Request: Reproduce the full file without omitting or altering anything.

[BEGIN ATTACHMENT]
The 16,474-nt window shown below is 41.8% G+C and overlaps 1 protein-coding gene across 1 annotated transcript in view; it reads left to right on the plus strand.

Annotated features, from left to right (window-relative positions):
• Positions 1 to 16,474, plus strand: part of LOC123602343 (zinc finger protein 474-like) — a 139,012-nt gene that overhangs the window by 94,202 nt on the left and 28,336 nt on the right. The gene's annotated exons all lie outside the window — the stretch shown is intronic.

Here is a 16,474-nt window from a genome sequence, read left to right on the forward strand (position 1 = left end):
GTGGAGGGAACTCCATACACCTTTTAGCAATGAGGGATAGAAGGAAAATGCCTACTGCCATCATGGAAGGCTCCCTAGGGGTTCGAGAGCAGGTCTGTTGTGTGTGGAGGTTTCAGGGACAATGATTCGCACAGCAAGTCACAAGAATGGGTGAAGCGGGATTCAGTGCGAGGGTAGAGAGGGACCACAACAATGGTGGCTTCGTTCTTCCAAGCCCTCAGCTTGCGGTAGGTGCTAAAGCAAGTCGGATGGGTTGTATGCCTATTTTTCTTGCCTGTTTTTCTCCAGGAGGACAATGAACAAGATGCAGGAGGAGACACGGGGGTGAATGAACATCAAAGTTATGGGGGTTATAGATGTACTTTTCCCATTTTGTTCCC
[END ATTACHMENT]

The 16,474-nt window shown below is 41.8% G+C and overlaps 1 protein-coding gene across 1 annotated transcript in view; it reads left to right on the plus strand.

Annotated features, from left to right (window-relative positions):
• Positions 1 to 16,474, plus strand: part of LOC123602343 (zinc finger protein 474-like) — a 139,012-nt gene that overhangs the window by 94,202 nt on the left and 28,336 nt on the right. The gene's annotated exons all lie outside the window — the stretch shown is intronic.

Here is a 16,474-nt window from a genome sequence, read left to right on the forward strand (position 1 = left end):
GTGGAGGGAACTCCATACACCTTTTAGCAATGAGGGATAGAAGGAAAATGCCTACTGCCATCATGGAAGGCTCCCTAGGGGTTCGAGAGCAGGTCTGTTGTGTGTGGAGGTTTCAGGGACAATGATTCGCACAGCAAGTCACAAGAATGGGTGAAGCGGGATTCAGTGCGAGGGTAGAGAGGGACCACAACAATGGTGGCTTCGTTCTTCCAAGCCCTCAGCTTGCGGTAGGTGCTAAAGCAAGTCGGATGGGTTGTATGCCTATTTTTCTTGCCTGTTTTTCTCCAGGAGGACAATGAACAAGATGCAGGAGGAGACACGGGGGTGAATGAACATCAAAGTTATGGGGGTTATAGATGTACTTTTCCCATTTTGTTCCC